In this movement, there’s something for everyone to do.
The biggest challenges are our region’s fears, systems, and internalized reasons for not pursuing this path towards change. It is hard to look in the mirror at the complex ugliness that racialized policies and norms have blighted upon our city. It is hard to unravel such an intricate and interconnected system-of-systems of oppression. It is easy to turn one’s head, continue harmful behaviors and policies, sustain the oppressive systems, and maintain the status quo of how we have lived as a region. Forward Through Ferguson is ripe with fresh energy and foundation to show everyone else the big vision. It has already solicited so many ideas and answers for the issues that exist. And, it has the creativity to make this work less daunting through the ways it sets to match, convene, and facilitate the activation of the 189 actions within the report.
This actually came up at a Ferguson Commission meeting. I wrote this sticky note after hearing a speaker say the shared nature of calling people “minorities” in this nation is inaccurate, because if you look at it on a global scale – and we say we’re a globalized society – people of color are actually the majority.
I have a little brother whose name is Michael. And my little brother Michael aspires to be the next Michael Jackson. But we have so many entities in this nation and in this world that are striving to make him another Mike Brown.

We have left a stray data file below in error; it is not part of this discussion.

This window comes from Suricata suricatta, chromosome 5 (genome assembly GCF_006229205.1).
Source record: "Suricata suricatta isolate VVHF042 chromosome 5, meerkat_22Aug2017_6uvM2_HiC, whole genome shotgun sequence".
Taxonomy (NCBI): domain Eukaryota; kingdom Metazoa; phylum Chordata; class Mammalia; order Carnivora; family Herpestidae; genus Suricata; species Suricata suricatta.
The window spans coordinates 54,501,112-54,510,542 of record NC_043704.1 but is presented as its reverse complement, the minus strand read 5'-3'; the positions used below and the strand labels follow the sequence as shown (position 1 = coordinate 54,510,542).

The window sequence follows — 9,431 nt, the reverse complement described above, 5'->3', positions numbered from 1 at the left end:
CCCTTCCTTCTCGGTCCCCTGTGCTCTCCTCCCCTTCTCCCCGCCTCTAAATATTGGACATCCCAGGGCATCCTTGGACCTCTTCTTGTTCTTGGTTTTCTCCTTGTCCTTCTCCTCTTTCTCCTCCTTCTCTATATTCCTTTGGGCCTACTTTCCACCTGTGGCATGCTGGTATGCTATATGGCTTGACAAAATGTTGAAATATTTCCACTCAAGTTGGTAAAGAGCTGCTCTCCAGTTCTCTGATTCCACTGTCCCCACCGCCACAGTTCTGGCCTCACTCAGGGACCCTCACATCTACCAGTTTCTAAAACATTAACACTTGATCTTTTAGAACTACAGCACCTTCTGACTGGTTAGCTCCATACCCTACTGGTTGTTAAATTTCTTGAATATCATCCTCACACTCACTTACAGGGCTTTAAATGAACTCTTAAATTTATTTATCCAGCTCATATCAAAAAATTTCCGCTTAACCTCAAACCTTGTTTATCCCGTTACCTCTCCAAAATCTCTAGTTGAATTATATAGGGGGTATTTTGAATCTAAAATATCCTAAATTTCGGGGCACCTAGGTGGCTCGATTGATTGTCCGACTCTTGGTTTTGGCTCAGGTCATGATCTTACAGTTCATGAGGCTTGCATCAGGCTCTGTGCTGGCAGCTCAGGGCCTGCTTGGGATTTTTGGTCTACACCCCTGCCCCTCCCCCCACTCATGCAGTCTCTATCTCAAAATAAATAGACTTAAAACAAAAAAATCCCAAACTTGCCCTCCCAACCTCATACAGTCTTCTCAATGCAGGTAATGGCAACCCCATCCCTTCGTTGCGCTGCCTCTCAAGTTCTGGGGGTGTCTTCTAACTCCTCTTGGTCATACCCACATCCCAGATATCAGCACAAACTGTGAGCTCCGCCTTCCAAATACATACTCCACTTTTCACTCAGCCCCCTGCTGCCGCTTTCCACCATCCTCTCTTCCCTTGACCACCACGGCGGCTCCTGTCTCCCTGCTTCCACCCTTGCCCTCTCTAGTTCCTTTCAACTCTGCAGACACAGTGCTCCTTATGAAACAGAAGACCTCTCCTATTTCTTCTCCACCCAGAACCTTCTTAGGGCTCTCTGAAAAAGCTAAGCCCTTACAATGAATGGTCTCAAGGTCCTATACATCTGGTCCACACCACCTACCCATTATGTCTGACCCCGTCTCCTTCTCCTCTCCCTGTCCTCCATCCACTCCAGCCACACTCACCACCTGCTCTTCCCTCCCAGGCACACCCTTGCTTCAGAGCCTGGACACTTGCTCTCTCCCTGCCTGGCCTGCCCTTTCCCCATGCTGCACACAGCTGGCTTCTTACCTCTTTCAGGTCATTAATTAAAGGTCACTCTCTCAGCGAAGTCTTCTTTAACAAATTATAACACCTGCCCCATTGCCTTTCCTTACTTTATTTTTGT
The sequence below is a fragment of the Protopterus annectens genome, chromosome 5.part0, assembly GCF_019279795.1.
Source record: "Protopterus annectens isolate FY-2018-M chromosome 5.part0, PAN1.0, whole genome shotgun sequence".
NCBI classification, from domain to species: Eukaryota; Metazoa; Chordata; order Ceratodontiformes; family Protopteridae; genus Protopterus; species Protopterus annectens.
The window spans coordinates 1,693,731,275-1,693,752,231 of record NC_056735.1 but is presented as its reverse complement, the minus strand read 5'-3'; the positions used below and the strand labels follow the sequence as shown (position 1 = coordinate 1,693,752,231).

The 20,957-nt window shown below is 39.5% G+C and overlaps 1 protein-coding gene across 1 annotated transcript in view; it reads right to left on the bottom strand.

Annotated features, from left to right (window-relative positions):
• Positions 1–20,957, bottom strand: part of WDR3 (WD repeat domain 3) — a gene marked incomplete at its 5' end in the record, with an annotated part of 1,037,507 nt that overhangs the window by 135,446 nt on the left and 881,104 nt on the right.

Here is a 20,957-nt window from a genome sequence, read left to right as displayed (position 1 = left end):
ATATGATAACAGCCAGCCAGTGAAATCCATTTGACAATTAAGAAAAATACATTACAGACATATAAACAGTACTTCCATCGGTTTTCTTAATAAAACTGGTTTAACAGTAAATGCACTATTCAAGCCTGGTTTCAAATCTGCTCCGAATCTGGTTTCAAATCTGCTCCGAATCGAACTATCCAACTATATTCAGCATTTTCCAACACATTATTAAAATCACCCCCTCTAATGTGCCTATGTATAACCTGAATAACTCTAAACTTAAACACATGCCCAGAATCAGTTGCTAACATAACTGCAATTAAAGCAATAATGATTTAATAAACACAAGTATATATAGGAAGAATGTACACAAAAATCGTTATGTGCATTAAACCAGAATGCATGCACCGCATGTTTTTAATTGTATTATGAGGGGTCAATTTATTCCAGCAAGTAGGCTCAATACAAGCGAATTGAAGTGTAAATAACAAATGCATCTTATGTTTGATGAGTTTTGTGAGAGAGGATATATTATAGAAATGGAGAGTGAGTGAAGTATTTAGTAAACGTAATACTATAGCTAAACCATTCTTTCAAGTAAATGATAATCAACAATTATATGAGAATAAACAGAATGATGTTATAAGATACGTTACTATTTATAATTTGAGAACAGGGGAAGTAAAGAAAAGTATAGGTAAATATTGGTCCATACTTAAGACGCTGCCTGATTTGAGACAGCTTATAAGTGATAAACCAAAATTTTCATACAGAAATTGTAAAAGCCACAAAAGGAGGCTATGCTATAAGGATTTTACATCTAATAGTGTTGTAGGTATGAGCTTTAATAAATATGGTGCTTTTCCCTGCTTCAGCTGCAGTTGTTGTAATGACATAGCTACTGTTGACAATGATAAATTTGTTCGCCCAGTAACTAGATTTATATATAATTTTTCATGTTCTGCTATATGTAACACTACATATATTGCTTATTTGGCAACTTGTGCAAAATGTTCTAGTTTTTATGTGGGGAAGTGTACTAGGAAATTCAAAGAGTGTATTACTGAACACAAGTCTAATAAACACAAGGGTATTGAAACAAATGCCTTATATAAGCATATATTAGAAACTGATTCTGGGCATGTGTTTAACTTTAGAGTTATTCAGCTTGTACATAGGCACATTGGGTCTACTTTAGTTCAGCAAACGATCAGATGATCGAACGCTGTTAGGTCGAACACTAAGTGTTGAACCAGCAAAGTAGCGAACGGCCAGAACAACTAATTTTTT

When I first found myself out on the ground in Ferguson, I had a series of nightmares that kept me up constantly. I ended up being hospitalized from the stress and the toll it was taking on my body. Part of those nightmares and experiences was from the terror I felt as a woman of color and as a sister of men of color. I often thought about how I have a little brother whose name is Michael. And my little brother Michael aspires to be the next Michael Jackson. But we have so many entities in this nation and in this world that are striving to make him another Mike Brown. We have so many cases and instances of young people of color who are dehumanized through the violence of our police, the violence within our communities, the injustices that are in our educational system like the school to prison pipeline, the inadequacies of health care that is provided within communities of color all across this nation, including our own, and all of this matters to me because I will bare children who will live in this world. It is of utmost importance to me to support all of those who are living their lives and making that deep investment and commitment to assure that their quality of life, their wellbeing, their opportunities are just as valued and possible as our counterparts who live in the county and in lives where they don’t have to think about violence, or hunger, who they’re going to be, or how they are going to pay their bills.